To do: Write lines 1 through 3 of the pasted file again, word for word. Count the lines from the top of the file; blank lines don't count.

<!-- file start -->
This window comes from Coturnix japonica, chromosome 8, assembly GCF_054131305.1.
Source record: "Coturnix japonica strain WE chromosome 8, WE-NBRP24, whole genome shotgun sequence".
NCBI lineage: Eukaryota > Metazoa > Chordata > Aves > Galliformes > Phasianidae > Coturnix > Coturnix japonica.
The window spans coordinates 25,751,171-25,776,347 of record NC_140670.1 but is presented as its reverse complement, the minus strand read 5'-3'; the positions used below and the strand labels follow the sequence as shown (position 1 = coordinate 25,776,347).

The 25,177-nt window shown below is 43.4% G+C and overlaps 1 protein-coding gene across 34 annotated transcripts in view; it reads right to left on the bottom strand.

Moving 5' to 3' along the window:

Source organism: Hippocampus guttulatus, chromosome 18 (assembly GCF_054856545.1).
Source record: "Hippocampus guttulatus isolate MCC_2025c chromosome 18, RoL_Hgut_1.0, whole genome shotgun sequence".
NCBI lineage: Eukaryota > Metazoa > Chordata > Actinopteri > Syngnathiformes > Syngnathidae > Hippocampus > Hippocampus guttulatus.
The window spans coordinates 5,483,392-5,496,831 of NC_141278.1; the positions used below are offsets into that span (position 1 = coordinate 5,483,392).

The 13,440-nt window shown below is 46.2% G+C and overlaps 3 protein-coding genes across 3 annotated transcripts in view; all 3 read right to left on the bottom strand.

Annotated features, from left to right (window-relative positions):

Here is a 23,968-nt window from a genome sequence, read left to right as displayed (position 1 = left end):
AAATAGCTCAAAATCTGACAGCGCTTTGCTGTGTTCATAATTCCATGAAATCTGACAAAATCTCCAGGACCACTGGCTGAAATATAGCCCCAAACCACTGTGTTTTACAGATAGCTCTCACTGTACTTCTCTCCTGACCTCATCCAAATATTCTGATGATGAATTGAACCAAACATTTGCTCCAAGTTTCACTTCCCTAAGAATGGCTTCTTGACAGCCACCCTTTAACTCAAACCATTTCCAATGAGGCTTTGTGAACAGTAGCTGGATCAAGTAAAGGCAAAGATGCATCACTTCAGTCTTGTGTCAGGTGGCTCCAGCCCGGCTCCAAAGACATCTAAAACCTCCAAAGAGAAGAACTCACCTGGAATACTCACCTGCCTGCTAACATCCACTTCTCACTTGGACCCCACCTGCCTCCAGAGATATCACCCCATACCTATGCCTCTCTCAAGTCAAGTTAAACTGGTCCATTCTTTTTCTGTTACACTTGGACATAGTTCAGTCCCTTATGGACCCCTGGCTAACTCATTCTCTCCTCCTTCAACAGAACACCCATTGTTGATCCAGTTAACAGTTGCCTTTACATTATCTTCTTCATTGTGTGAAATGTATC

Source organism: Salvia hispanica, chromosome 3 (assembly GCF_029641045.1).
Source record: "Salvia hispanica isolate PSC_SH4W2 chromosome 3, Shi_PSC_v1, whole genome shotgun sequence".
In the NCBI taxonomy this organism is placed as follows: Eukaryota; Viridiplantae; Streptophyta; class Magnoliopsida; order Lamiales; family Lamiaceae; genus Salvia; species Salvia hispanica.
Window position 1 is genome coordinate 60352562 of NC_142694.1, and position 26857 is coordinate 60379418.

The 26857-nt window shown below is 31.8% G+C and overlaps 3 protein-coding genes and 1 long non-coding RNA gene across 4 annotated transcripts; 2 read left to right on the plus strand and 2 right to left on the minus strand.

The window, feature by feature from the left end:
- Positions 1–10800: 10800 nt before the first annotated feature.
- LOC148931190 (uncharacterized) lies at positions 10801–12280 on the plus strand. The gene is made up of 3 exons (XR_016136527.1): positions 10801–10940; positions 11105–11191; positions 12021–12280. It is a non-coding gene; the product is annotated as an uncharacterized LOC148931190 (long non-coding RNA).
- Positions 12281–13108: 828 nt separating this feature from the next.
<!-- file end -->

This window comes from Coturnix japonica, chromosome 8, assembly GCF_054131305.1.
Source record: "Coturnix japonica strain WE chromosome 8, WE-NBRP24, whole genome shotgun sequence".
NCBI lineage: Eukaryota > Metazoa > Chordata > Aves > Galliformes > Phasianidae > Coturnix > Coturnix japonica.